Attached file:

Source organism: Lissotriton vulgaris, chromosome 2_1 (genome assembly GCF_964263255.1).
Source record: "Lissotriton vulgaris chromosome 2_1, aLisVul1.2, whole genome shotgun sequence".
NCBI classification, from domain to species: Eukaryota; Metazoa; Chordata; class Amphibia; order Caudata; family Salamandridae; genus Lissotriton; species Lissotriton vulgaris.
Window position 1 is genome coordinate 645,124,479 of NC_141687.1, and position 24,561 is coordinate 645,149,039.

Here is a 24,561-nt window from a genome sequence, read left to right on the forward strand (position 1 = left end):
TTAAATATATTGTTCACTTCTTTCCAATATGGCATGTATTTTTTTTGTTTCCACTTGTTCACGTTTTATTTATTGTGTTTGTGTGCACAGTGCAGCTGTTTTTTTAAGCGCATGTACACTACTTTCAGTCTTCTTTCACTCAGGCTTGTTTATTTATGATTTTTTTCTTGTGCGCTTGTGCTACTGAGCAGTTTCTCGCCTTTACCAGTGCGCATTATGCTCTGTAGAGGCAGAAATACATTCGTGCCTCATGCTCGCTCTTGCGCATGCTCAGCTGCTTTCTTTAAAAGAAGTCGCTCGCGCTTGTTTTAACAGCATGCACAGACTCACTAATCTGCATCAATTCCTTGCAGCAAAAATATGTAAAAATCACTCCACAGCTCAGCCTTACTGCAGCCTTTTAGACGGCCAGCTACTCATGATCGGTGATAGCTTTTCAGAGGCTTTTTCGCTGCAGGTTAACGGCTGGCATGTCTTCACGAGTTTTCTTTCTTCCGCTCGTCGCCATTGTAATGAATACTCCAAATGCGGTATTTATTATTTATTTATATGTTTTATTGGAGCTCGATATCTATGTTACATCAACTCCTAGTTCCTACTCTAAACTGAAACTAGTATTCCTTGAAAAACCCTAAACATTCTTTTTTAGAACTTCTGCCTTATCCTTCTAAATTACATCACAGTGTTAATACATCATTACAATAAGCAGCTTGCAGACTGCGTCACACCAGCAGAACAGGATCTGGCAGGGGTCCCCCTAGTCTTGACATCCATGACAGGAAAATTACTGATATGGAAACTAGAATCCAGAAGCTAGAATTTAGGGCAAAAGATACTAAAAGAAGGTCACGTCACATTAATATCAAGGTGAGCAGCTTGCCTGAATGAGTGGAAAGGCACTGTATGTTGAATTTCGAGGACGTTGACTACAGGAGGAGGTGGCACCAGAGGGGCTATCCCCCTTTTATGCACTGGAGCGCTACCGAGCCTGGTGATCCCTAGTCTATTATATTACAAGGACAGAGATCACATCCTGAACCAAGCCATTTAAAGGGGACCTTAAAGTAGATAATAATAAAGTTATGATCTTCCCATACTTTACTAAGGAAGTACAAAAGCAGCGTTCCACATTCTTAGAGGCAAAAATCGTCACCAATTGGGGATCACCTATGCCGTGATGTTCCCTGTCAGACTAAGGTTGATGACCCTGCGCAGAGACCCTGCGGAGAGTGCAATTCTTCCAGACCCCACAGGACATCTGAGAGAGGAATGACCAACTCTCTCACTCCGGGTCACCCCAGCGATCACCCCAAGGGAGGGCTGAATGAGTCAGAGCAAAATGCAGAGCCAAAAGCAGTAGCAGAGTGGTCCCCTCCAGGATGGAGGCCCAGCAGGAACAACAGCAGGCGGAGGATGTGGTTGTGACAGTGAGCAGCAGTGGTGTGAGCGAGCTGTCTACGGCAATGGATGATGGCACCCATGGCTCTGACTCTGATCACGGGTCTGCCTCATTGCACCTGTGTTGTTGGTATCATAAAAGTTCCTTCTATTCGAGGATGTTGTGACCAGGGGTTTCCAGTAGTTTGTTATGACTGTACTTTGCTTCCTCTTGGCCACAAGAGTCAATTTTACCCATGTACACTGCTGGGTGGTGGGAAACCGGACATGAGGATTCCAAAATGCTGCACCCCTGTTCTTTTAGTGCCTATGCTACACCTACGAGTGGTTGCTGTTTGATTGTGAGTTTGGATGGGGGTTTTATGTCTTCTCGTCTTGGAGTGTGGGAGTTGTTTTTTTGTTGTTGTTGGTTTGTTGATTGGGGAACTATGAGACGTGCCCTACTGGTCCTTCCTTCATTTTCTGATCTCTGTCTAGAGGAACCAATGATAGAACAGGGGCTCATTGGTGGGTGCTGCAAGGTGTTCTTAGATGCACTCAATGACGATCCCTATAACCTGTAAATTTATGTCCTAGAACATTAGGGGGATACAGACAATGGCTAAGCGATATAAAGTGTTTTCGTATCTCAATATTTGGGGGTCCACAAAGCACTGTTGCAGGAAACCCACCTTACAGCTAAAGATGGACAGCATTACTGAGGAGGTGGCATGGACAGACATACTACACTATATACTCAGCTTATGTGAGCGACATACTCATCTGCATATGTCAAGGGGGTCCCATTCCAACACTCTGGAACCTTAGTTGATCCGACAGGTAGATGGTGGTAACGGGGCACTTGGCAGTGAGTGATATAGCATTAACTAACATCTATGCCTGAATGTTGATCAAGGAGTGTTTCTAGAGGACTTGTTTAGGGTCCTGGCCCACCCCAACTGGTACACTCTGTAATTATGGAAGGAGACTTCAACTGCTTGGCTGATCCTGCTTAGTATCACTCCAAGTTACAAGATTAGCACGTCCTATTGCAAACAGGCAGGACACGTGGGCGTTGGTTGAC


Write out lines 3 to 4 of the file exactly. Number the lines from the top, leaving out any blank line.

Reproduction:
NCBI classification, from domain to species: Eukaryota; Metazoa; Chordata; class Amphibia; order Caudata; family Salamandridae; genus Lissotriton; species Lissotriton vulgaris.
Window position 1 is genome coordinate 645,124,479 of NC_141687.1, and position 24,561 is coordinate 645,149,039.